The Philanthropy Gap
Spending regarding climate change is much too low given the urgency of the situation.
Larry Kramer, who heads the Hewlett Foundation, identified in a speech five years ago that climate change accounted for lower than 2% of foundation spending. He called upon “anyone who cares about our youngsters’s and grandchildren’s futures to step forward.”
The situation has gotten only a bit higher since 2017. In 2020, based on a McKinsey report, “climate and climate adjoining fields” accounted for two.2% of philanthropic spending. Lower than half that quantity went to energy or climate specifically.
Prior to now two years, there have been some very large pledges, reminiscent of $500 million from Michael Bloomberg, $750 million from Stewart and Lynda Resnick, 3.5 billion from Laurene Powell Jobs, and $10 billion from Jeff Bezos. Over time, because the pledges are converted to a funding flow, they need to push the share upward. The $1.1 billion gift from John Doerr to fund Stanford’s climate school can also be a shot within the arm.
Still, there’s an extended solution to go. As of 2020, ten times as much philanthropic funding went to public safety as to climate, environment, and energy.
Kramer called on philanthropists to assist fill the gap, and pointed to a variety of critical issues where private giving could make a giant difference. Amongst other ideas, he called for foundations to support climate actions by cities and states. But there are a lot of other possibilities, including support for local efforts to adapt to climate change, for advocacy work, for public education, and for climate research.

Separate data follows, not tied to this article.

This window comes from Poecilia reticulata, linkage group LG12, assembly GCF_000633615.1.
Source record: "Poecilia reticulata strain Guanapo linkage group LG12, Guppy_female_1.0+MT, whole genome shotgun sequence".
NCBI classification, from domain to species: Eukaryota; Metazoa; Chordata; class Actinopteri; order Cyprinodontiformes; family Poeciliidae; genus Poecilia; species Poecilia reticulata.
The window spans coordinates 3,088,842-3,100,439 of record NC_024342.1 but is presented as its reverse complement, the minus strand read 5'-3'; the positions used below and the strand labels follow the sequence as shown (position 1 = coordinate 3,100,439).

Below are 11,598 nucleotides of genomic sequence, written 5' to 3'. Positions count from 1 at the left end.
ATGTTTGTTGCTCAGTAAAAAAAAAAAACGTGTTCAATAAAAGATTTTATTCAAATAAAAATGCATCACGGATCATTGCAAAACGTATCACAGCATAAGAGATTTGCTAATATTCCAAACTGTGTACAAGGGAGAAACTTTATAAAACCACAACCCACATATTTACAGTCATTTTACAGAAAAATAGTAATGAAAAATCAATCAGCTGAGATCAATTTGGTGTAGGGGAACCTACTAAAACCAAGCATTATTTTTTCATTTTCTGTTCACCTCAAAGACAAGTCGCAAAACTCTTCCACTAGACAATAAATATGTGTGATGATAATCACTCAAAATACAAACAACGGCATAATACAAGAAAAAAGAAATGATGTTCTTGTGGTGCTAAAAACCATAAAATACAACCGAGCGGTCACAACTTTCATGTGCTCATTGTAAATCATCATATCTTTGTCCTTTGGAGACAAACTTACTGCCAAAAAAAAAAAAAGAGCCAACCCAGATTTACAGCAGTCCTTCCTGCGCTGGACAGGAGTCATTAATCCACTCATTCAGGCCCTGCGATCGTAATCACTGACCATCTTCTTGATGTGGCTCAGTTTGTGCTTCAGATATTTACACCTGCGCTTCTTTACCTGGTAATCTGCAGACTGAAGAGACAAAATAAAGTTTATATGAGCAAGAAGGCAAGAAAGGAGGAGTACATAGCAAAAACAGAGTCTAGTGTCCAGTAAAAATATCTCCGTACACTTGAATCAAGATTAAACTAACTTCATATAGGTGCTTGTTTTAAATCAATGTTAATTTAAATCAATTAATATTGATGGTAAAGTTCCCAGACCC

Within the domain I do know best, there’s a pressing need for added funding for work on policy-relevant research and education. The federal government has poured money into science and engineering research regarding climate and energy. But much less has gone to the social sciences, or to law and policy.
Funding for climate work in law school research centers and clinics, in public policy schools, and by environmental economists could be especially useful. We also need funding for mechanisms to make sure that this research becomes a part of the policy process.
I might also argue for funding directed on the U.S. South, particularly Texas and Florida given their sizes. The South is an inhospitable place for environmental work, which has caused national environmental groups to draw back from making major investments there. But for the very reason that the South is inhospitable, it is particularly essential to make inroads there.
The resources surely exist to do more. There are a lot of really wealthy people in America. As of 2020, there were 614 billionaires in America. The 400 richest Americans had a combined net value of $3.2 trillion. That’s not counting all of the individuals who “merely” have a whole bunch of thousands and thousands of dollars at their disposal. More of them have to get lively in coping with climate change. Surely at the least some of those people care about their children and grandchildren.
The wealthy may or may not have a greater moral obligation than the remainder of us, but they’ve more capability to assist. As Kramer put it, “[f]unders must recognize that global warming threatens all the things they care about, and that’s true regardless of what they care about. Climate change is the most important, most vital problem of our time, and as such, it’s an issue all of us have to help solve.” Time to ante up!
P.S. No crypto please.